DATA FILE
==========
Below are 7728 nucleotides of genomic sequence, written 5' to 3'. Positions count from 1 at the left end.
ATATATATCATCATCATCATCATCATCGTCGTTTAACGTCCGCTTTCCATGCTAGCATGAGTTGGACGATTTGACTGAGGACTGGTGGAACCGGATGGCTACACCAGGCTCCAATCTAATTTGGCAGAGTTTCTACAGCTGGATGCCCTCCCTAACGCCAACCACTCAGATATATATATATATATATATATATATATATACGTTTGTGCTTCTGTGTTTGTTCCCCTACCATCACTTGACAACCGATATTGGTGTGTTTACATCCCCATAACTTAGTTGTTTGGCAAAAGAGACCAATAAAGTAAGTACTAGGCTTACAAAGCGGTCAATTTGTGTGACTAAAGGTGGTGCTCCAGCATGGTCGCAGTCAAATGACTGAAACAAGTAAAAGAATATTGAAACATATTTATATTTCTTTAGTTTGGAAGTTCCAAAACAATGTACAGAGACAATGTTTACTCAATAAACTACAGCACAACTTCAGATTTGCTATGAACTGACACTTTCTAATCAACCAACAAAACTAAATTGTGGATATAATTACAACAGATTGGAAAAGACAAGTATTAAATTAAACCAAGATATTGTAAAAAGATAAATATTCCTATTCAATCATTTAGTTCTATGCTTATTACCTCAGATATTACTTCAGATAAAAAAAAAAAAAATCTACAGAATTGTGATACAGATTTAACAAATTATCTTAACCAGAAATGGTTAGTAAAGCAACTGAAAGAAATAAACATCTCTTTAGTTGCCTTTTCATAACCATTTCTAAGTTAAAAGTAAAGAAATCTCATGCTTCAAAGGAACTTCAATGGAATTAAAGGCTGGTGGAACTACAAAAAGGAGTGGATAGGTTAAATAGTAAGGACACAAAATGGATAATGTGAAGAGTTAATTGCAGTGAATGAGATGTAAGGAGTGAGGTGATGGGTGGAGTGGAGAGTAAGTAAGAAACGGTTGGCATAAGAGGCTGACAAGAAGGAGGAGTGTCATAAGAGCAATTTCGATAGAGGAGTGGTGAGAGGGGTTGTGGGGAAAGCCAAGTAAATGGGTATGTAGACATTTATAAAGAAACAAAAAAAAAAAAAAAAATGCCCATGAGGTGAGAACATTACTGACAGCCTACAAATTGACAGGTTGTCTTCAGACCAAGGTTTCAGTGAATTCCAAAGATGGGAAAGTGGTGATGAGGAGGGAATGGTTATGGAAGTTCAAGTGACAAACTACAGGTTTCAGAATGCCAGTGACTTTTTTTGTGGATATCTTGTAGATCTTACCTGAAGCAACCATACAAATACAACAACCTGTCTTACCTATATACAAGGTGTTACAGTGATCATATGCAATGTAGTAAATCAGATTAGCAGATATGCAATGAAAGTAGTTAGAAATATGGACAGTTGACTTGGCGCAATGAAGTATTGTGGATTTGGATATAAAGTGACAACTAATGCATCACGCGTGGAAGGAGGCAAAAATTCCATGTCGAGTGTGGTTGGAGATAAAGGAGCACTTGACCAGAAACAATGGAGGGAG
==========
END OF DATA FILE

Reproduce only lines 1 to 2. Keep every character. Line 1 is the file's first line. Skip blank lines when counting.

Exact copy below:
Below are 7728 nucleotides of genomic sequence, written 5' to 3'. Positions count from 1 at the left end.
ATATATATCATCATCATCATCATCATCGTCGTTTAACGTCCGCTTTCCATGCTAGCATGAGTTGGACGATTTGACTGAGGACTGGTGGAACCGGATGGCTACACCAGGCTCCAATCTAATTTGGCAGAGTTTCTACAGCTGGATGCCCTCCCTAACGCCAACCACTCAGATATATATATATATATATATATATATATATACGTTTGTGCTTCTGTGTTTGTTCCCCTACCATCACTTGACAACCGATATTGGTGTGTTTACATCCCCATAACTTAGTTGTTTGGCAAAAGAGACCAATAAAGTAAGTACTAGGCTTACAAAGCGGTCAATTTGTGTGACTAAAGGTGGTGCTCCAGCATGGTCGCAGTCAAATGACTGAAACAAGTAAAAGAATATTGAAACATATTTATATTTCTTTAGTTTGGAAGTTCCAAAACAATGTACAGAGACAATGTTTACTCAATAAACTACAGCACAACTTCAGATTTGCTATGAACTGACACTTTCTAATCAACCAACAAAACTAAATTGTGGATATAATTACAACAGATTGGAAAAGACAAGTATTAAATTAAACCAAGATATTGTAAAAAGATAAATATTCCTATTCAATCATTTAGTTCTATGCTTATTACCTCAGATATTACTTCAGATAAAAAAAAAAAAAATCTACAGAATTGTGATACAGATTTAACAAATTATCTTAACCAGAAATGGTTAGTAAAGCAACTGAAAGAAATAAACATCTCTTTAGTTGCCTTTTCATAACCATTTCTAAGTTAAAAGTAAAGAAATCTCATGCTTCAAAGGAACTTCAATGGAATTAAAGGCTGGTGGAACTACAAAAAGGAGTGGATAGGTTAAATAGTAAGGACACAAAATGGATAATGTGAAGAGTTAATTGCAGTGAATGAGATGTAAGGAGTGAGGTGATGGGTGGAGTGGAGAGTAAGTAAGAAACGGTTGGCATAAGAGGCTGACAAGAAGGAGGAGTGTCATAAGAGCAATTTCGATAGAGGAGTGGTGAGAGGGGTTGTGGGGAAAGCCAAGTAAATGGGTATGTAGACATTTATAAAGAAACAAAAAAAAAAAAAAAAATGCCCATGAGGTGAGAACATTACTGACAGCCTACAAATTGACAGGTTGTCTTCAGACCAAGGTTTCAGTGAATTCCAAAGATGGGAAAGTGGTGATGAGGAGGGAATGGTTATGGAAGTTCAAGTGACAAACTACAGGTTTCAGAATGCCAGTGACTTTTTTTGTGGATATCTTGTAGATCTTACCTGAAGCAACCATACAAATACAACAACCTGTCTTACCTATATACAAGGTGTTACAGTGATCATATGCAATGTAGTAAATCAGATTAGCAGATATGCAATGAAAGTAGTTAGAAATATGGACAGTTGACTTGGCGCAATGAAGTATTGTGGATTTGGATATAAAGTGACAACTAATGCATCACGCGTGGAAGGAGGCAAAAATTCCATGTCGAGTGTGGTTGGAGATAAAGGAGCACTTGACCAGAAACAATGGAGGGAG